Menu Menu

What is Earth Day and why do we mark it every year?

Earth Day takes place on the 22nd April every year, with more than 190 countries participating around the world. What is Earth Day, and why is it a big deal?

This week, the world is celebrating and participating in Earth Day, a moment taken each year to consider our environmental impact and highlight the importance of sustainable living.

Created in 1970 in the US, the movement was originally intended to raise public awareness about the environmental damage that everyday living was causing.

One of the original organisers of the first Earth Day, Denis Hayes, told TIME that a series of disasters spurred on the need for a unified, single-focused movement that brought different activists and environmental issues together. This most prominently included the 1969 Cuyahoga River fire, which was caused by sparks from a passing train setting fire to oil-soaked debris in the water.


View this post on Instagram


A post shared by EARTHDAY.ORG 🌎 (@earthdaynetwork)

Since then, we’ve seen ecological disasters increase in damage and regularity; massive oil spills by companies such as BP, widespread coral bleaching, ocean temperatures increasing, annual forest fires across the US, and an overwhelming loss of animal species are just a few of the most pressing issues we face today.

After Earth Day’s first year, various environmental laws were passed, including the National Environmental Education Act, the Occupational Safety and Health Act, and the Clean Air Act in the US.

In 1990, Earth Day went global, turning its attention to the climate crisis as its primary focus. Today, over 1 billion people participate in Earth Day actions every year.

So, what’s happening this year?

Are you feeling inspired to get involved?

This year, Earth Day is highlighting many issues surrounding plastics. According to the event’s website, it says it has a commitment to a 60% reduction in all plastic production by 2040, and provides a ton of educational resources for those looking to get clued up.

Its theme is specifically titled ‘Planet vs. Plastics,’ with a look at the many ways in which our creation and disposal of plastics damages both ourselves and the environment at large. Whether it’s microplastics in our bodies and foods, or unregulated plastic waste damaging seas and wildlife, everything you need to know is on the Earth Day website.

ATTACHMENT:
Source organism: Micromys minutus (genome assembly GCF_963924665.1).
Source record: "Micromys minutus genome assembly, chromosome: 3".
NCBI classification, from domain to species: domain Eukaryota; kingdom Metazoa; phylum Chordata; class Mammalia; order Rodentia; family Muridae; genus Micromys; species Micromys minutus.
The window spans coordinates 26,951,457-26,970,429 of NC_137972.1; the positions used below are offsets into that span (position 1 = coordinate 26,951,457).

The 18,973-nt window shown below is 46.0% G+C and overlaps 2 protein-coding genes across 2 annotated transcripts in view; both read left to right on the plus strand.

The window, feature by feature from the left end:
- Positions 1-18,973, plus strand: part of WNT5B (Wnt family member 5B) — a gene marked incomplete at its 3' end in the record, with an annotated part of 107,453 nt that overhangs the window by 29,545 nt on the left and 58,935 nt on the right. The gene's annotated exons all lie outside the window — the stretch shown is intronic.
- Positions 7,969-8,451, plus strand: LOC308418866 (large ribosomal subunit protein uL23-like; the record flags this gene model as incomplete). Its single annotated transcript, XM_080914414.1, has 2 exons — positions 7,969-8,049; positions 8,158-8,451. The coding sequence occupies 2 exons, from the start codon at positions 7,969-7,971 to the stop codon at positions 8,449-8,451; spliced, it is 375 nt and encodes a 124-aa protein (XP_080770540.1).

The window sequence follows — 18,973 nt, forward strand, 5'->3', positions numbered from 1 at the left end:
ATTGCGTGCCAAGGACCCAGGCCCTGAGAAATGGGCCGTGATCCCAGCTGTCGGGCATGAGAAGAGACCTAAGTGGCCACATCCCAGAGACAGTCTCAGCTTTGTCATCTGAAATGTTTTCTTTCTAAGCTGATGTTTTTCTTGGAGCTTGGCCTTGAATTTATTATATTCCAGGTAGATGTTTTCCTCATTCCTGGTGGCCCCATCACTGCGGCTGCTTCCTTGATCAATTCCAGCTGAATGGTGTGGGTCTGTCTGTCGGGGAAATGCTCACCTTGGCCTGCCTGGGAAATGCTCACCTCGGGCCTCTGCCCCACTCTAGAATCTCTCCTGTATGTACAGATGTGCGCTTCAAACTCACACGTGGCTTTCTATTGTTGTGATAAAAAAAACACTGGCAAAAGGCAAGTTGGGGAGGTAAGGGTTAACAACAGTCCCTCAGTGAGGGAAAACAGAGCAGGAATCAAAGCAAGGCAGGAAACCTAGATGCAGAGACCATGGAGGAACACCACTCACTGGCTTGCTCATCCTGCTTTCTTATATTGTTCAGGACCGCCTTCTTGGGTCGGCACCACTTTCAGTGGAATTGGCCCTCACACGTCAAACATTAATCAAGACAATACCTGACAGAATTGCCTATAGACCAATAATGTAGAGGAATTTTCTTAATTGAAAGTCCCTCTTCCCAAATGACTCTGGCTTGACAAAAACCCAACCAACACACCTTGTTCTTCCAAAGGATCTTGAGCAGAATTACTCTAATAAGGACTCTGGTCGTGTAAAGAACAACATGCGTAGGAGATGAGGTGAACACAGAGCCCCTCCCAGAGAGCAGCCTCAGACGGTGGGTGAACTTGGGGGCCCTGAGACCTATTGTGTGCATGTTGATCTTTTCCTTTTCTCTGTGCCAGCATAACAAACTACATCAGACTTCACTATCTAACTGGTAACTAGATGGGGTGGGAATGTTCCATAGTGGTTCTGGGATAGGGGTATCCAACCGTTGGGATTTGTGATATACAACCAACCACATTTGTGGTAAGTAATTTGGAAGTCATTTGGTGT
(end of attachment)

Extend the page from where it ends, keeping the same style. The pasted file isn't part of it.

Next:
Getting clued up is great, but what about tangible action?


View this post on Instagram


A post shared by EARTHDAY.ORG 🌎 (@earthdaynetwork)

Earth Day 2024 is encouraging the public to get involved in the ‘Great Global Cleanup’, where communities come together to remove and correctly recycle or dispose of plastics. There are a ton of meetups all around the world happening this week! Earth Day provides an easy-to-use interactive map, so you can find the right place for an event near you. Check it out here.

It’s not just plastics, however. Earth Day also organises a variety of other worthwhile events and programmes helping to make an environmental difference. One such cause is the Canopy Project.

This is a global and widespread reforestation effort organised in conjunction with various global partners. There is an emphasis specifically on communities most at risk from climate change, deforestation, and wildfires. According to Earth Day’s website, it has planted tens of millions of trees through this initiative since 2010.


View this post on Instagram


A post shared by EARTHDAY.ORG 🌎 (@earthdaynetwork)

If you’re working for a larger company or would like to donate funds, you can do so on the Earth Day Canopy Project website page. You’ll also find extra information and another interactive map that provides plenty more details.

Looking for some petitions to get involved in? Earth Day provides a few on sustainable fashion and ending plastic production, which you can view here. It’s worth noting that these are official petitions organised and maintained by Earth Day, so they’re likely to have a weighted impact when it comes to government legislation and policy progression.

Beyond its long-term projects and initiatives, Earth Day also hosts ‘Earth Day Live.’ These are virtual events that first began in 2020 as a result of the COVID-19 pandemic. This year’s involved debates, talks, and educational tools around the plastic problem, and all are available to watch retrospectively here.

Why is Earth Day so important?

We probably aren’t the first to tell you just how important events like Earth Day are.

The climate crisis is an ongoing and worsening global problem that we aren’t tackling seriously, at least right now. We recently wrote a lengthy series on COP28 and why it deserves scepticism, as fossil fuel companies and governments fail to adequately address a crisis that is rapidly approaching a tipping point.


View this post on Instagram


A post shared by EARTHDAY.ORG 🌎 (@earthdaynetwork)

It’s easy to see Earth Day as similarly redundant and naively positive given the dire circumstances we seem to be in. However, these types of events and initiatives help to keep our governments somewhat accountable, and go a long way toward keeping the public engaged with a situation largely out of their control.

Petitions, educational programmes, and community activities all help push us to demand more from our policymakers. Earth Day can’t fix things on its own, of course, but it can help encourage the needle just a little further in the right direction.

You can visit Earth Day’s official website page here.